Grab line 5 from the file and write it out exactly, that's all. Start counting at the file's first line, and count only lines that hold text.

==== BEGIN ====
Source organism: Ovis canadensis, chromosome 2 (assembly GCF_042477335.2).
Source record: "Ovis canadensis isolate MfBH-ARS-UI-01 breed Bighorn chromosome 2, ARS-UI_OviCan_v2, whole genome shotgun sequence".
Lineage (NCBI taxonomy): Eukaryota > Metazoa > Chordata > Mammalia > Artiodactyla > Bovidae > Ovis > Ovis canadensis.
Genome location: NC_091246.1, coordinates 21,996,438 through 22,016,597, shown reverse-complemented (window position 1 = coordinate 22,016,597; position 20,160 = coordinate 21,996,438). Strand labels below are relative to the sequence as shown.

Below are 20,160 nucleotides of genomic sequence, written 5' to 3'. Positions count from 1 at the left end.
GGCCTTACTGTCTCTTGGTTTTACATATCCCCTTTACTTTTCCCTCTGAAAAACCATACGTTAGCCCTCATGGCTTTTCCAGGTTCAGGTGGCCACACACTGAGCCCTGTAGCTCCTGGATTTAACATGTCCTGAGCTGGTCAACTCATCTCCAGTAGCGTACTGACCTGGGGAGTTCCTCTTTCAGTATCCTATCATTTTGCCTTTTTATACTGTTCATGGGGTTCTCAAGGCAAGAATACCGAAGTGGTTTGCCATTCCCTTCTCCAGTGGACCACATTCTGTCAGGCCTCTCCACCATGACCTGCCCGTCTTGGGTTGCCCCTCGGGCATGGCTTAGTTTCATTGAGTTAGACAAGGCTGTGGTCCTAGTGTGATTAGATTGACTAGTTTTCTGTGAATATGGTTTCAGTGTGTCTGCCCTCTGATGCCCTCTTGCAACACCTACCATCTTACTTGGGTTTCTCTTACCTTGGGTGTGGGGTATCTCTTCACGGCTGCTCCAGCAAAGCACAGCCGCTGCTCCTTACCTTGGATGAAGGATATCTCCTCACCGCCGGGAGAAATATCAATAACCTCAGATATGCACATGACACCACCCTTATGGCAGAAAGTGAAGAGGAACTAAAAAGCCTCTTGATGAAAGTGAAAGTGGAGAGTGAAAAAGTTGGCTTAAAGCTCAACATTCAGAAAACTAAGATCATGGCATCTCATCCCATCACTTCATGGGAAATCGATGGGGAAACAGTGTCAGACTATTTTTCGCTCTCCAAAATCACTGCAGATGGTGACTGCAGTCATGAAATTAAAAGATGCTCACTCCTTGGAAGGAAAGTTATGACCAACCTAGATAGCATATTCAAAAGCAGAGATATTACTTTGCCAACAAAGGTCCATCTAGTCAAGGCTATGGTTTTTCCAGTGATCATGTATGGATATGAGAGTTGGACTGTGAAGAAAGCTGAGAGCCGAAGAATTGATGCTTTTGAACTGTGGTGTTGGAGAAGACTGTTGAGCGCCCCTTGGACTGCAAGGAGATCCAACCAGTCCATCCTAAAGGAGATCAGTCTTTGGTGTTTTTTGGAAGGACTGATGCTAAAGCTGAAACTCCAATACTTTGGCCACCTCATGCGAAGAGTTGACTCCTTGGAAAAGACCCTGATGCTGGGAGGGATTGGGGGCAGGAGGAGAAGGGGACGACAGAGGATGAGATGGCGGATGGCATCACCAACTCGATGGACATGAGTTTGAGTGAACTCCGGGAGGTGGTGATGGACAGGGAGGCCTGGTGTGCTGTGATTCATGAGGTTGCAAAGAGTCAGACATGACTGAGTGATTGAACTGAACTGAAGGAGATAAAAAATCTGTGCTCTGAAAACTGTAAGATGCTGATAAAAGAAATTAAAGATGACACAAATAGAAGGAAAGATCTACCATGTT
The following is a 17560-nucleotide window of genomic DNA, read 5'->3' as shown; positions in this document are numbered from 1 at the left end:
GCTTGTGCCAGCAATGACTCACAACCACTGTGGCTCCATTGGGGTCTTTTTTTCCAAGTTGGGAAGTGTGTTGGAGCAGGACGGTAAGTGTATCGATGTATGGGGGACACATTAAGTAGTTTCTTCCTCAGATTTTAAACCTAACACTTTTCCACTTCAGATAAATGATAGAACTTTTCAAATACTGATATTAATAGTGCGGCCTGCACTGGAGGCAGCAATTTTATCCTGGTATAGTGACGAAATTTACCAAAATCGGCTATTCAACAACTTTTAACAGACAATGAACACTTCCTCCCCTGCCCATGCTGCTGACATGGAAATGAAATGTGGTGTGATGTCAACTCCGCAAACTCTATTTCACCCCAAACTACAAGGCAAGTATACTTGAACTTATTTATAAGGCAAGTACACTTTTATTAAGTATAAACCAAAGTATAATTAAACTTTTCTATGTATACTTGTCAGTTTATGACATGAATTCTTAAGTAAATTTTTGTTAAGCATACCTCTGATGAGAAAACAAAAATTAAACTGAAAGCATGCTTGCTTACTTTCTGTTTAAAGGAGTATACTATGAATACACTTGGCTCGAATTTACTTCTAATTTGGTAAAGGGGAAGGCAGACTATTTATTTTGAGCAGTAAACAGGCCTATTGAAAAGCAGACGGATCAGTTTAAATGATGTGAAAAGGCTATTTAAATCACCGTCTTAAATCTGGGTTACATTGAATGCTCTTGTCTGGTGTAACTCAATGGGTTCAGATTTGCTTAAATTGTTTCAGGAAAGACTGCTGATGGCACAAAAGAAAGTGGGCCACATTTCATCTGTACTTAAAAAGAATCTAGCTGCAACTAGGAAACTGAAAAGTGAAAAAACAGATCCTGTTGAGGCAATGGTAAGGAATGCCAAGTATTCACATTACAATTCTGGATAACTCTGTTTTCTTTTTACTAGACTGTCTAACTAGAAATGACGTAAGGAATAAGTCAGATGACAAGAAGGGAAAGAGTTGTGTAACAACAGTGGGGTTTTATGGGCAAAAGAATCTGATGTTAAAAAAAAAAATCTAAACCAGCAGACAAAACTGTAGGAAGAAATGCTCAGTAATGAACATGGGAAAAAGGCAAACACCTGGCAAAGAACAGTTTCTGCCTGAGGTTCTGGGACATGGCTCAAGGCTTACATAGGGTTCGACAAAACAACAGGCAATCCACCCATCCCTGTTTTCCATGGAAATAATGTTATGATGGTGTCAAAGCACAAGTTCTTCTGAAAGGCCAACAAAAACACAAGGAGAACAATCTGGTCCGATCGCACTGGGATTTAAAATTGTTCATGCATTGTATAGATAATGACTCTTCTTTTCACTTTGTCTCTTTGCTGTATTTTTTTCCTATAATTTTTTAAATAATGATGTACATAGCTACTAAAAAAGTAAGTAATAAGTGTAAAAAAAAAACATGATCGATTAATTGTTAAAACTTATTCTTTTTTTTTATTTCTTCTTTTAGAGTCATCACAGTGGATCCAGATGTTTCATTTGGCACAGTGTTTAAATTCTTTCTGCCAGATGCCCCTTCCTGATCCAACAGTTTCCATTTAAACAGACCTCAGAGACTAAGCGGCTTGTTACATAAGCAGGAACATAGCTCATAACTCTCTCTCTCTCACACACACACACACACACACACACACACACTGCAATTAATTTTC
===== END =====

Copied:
Below are 20,160 nucleotides of genomic sequence, written 5' to 3'. Positions count from 1 at the left end.